Those federal juries in San Diego do seem to frown
on MP3 patent infringement. They just ordered Microsoft
to fork over $1.52 billion (yes, with a "b") to Alcatel-Lucent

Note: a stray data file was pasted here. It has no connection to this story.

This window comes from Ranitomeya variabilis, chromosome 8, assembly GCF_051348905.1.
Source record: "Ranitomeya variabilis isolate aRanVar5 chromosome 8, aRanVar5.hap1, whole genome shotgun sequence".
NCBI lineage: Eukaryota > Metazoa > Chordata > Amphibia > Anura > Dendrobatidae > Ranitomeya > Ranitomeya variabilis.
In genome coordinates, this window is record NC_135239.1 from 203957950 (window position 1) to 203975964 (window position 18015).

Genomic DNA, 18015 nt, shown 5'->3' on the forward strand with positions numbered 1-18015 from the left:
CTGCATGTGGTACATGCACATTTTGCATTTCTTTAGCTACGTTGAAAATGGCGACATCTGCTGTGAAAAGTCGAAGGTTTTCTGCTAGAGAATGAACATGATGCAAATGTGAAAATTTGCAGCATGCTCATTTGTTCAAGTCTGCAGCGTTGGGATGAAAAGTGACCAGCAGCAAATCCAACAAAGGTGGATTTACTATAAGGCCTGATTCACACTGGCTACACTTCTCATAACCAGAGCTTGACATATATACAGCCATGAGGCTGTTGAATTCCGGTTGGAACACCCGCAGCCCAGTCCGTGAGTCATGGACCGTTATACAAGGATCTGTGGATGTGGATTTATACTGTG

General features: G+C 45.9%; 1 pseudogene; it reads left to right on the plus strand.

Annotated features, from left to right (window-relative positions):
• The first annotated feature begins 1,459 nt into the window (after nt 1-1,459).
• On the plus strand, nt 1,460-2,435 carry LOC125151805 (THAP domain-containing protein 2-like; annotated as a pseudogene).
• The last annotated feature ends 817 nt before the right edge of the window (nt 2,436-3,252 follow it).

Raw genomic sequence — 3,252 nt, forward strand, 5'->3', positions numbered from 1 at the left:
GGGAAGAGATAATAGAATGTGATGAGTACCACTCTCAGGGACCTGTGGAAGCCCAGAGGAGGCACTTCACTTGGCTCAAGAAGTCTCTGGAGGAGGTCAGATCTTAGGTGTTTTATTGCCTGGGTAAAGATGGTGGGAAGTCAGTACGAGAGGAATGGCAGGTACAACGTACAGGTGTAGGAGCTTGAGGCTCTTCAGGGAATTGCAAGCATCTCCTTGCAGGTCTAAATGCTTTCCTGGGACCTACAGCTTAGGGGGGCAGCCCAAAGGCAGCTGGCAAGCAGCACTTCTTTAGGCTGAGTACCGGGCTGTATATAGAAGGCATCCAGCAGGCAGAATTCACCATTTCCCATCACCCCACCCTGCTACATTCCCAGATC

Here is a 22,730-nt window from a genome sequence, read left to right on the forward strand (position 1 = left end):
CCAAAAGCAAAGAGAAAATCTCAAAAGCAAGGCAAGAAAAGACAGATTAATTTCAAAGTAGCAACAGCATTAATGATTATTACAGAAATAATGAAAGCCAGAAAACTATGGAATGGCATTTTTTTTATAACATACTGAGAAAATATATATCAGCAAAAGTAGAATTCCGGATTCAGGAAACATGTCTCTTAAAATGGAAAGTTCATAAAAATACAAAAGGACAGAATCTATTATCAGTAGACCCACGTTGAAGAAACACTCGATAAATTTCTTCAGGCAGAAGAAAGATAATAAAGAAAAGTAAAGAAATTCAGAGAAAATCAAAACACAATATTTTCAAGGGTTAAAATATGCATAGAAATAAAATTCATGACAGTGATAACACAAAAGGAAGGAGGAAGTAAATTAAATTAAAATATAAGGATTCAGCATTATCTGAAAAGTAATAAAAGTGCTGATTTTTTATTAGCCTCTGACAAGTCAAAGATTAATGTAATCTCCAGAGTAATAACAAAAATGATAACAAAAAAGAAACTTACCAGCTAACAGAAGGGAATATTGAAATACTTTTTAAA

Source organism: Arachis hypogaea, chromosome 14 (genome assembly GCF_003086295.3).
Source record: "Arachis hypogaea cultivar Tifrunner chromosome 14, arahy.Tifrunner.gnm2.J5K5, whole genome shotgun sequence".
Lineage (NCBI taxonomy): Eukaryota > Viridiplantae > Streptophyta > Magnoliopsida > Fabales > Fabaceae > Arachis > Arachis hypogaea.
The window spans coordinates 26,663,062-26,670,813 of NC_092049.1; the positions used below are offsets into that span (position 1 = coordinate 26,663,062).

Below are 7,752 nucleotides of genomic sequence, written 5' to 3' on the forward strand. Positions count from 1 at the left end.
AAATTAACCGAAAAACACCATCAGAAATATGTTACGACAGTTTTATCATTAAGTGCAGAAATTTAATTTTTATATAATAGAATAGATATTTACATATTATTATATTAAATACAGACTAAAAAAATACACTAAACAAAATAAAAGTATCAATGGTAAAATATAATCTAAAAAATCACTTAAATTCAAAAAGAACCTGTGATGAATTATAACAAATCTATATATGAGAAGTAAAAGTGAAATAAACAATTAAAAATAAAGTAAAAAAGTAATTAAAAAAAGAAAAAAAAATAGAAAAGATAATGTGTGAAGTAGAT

for infringing on two MP3 audio patents with its Windows Media Player, the largest patent ruling in history. Naturally, Alcatel-Lucent seems to like this turn of events. "We have made strong arguments supporting our view, and we are pleased with the court's decision," said Alcatel-Lucent spokeswoman Joan Campion. Microsoft is singing another tune, and is going to "seek relief from the trial court, and if necessary appeal," according to Tom Burt, corporate VP and deputy general counsel. The irony in all this -- if you can call anything in a $1.52 billion case "ironic" -- is that Microsoft payed the Fraunhofer Institute $16 million to license the tech in the first place, but since Fraunhofer co-developed the MP3 with Bell Labs, and Lucent owns those patents, Alcatel-Lucent decided to go for the gold, and seem to have done a pretty good job of it. This probably won't be the last we hear of this case, and it's only one in a long list of lawsuits between the two companies, but boy is that a hefty sum.